Welcome all. I have a question about a 1960 vintage heat/vent light combo unit. I describe the switch as hot/black-- in neutral/white into switch box. 3 switches and a pilot lite here. 2 whites leave switch box 1 with black reidentifing it a current carrying conductor, 2 black wires leave switch box as current carrying conductors. all 4 of these wires go to 2 receptacles in the fan compartment. 1 black and one white on each receptacle. lite switch turns on lite, fan switch make fan blow out, heat switch make fan blow in and heat come and pilot lite come on. I can see this working on a newer style unit with 2 fans with 1 neutral and 3 hots and 3 receptacles . Thats easy to do. But the theory behind having 1 neutral and 3 hots cause the single fan motor to reverse have me wondering. I replaced this unit at house today And haven't seen this wiring set up before. A friend said maybe a shaded pole motor might be reversed to make this work. I have done new house wiring and much industrial wiring for over 20 years but this is the first time I've seen this setup. thanks Gary
This is about the only way I think they could have done it as you described with 3 hots and a neutral. Do you know if there is a capacitor in the fan unit? I have never seen a setup wired this way but it could probably be done. Joe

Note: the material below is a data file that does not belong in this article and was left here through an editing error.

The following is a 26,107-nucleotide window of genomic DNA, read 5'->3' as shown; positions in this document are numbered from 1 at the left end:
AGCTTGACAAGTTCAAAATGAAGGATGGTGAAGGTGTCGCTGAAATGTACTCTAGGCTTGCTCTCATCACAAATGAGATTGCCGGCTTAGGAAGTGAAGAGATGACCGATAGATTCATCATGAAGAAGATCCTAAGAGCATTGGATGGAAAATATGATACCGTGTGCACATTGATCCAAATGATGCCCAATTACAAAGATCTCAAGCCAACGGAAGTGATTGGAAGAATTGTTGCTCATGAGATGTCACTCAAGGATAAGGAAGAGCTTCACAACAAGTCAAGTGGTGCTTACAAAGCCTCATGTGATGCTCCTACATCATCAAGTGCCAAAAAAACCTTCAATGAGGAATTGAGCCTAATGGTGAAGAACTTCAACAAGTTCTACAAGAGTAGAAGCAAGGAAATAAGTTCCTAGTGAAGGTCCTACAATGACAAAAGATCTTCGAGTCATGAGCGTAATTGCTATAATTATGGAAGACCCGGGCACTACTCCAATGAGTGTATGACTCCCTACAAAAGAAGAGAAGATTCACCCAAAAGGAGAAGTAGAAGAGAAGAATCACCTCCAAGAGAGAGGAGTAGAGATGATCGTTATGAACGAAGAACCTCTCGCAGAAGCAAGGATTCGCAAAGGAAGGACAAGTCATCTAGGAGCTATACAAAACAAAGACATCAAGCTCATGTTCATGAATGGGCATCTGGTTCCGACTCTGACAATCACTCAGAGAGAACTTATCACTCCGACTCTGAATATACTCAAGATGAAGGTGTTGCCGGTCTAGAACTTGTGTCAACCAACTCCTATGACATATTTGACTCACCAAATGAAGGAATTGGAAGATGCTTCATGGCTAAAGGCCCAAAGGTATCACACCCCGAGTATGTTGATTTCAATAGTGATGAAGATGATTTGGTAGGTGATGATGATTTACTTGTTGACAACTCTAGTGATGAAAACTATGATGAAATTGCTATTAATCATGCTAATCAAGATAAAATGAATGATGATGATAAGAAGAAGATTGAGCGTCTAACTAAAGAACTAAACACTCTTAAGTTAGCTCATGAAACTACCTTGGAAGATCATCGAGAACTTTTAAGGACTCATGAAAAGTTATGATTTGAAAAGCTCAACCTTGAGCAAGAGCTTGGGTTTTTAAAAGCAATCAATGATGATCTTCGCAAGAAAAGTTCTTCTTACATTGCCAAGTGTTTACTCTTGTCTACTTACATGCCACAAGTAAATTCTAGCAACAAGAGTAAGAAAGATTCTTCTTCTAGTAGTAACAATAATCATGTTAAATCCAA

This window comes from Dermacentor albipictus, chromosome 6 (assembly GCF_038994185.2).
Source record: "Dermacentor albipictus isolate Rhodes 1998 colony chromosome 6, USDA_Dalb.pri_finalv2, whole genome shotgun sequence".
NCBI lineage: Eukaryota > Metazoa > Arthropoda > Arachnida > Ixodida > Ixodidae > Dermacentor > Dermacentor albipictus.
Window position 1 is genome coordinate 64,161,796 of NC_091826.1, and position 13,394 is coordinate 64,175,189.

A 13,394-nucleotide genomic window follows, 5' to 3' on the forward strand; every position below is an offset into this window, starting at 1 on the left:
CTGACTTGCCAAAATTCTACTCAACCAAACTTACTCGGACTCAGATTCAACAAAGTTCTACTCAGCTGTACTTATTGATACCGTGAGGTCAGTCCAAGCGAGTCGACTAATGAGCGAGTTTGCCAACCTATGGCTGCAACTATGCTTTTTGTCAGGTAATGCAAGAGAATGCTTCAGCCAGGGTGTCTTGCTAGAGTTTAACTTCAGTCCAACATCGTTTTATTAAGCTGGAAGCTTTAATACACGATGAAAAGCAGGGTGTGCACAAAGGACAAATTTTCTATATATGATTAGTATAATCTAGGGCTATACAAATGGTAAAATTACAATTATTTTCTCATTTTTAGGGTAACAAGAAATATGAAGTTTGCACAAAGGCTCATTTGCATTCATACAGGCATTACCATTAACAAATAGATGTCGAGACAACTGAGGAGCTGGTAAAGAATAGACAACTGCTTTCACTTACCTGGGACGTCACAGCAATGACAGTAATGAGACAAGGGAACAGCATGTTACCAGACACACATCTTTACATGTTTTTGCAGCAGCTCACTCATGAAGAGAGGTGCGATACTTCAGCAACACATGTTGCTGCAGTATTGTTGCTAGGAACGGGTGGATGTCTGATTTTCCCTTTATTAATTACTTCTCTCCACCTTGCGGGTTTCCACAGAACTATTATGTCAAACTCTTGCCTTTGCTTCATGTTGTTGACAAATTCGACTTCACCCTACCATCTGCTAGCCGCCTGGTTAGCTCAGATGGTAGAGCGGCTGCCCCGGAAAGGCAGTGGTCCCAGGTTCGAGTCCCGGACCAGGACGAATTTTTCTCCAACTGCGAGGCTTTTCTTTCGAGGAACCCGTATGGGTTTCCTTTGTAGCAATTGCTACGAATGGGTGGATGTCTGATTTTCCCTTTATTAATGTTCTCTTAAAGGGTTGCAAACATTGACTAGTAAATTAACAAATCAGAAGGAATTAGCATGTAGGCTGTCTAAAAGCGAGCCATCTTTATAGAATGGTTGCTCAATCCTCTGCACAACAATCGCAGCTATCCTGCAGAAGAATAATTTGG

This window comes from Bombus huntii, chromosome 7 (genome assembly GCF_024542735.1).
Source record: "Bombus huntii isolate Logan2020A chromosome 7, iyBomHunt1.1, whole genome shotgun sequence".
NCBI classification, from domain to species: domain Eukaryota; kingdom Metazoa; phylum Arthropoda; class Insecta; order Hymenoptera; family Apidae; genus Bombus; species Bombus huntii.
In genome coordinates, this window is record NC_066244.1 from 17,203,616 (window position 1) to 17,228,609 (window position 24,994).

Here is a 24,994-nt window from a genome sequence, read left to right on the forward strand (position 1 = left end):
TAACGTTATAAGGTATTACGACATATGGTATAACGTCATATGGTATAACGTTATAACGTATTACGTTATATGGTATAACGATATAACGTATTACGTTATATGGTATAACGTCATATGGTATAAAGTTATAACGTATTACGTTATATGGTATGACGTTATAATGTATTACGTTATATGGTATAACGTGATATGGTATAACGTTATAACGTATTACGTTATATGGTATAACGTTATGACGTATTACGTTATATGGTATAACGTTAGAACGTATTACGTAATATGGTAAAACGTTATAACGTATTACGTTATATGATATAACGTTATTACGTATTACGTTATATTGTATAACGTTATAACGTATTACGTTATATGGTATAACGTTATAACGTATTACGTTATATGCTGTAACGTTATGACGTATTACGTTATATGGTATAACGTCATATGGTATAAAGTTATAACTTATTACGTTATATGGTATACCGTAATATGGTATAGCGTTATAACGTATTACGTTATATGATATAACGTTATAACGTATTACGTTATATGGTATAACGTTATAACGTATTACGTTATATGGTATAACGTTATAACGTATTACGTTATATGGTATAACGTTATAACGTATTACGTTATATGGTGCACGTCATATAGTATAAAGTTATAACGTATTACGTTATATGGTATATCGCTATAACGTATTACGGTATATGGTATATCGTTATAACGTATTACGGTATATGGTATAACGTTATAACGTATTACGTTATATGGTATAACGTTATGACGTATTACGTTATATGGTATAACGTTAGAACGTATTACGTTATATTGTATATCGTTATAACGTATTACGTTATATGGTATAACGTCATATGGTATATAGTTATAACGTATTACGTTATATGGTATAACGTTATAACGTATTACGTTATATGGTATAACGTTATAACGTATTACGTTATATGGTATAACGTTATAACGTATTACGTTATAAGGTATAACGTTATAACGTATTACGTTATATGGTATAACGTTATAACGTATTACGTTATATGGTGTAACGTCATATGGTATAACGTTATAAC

Is there a relay in the fan compartment? Seems like a pretty trivial job for a 3P2T relay. "Fan Out" on NC / "fan in" NO with the heat switch powering the coil; with the neutral on the third pole as double-throw.
Joe: in your diagram, the fan switch does nothing, and the fan comes on with the light?
I have an old fan light like that. There are two SPDT center off switches controlling it. One is the fan/heat, the other is light/nightlight. It seems to be wired like Joe's picture if you put SPDT switches in there. The cable is 4 hots and a neutral. The 4th going to the candelabra base nightlight.
OK, I will try attaching it one more time with a wider line width before conversion.
Steve, The fan switch would do nothing if you have selected heat. If not, it flips the windings that get the direct and phase shifted voltage, switching direction. Obviously, the motor windings, capacitor selection and effects of the parallel heating element would all be design considerations. Again, I've never seen it but think it can be done. You might get some heat out of a scheme like this when on fan but minimal compared to directly driving the heating element. Depending on the pilot light, it might illuminate this way. Better to make the "HEAT" switch DPDT and drive the pilot lamp from the 2nd pole. Joe
Greg, Your unit makes much more sense than the OP's with 3 switches. The 4th hot on yours accounts for the night light. Yours has to go through off to switch direction while his would jam the motor switching HEAT on & off with FAN on. Does the pilot on yours light dimly on FAN? I think yours would be more cost effective with 2, SPDT- Center off switches than my drawing with 3, SPDTs or 1 SPDT & 2 SPSTs. I just drew it to match the way he described it. Joe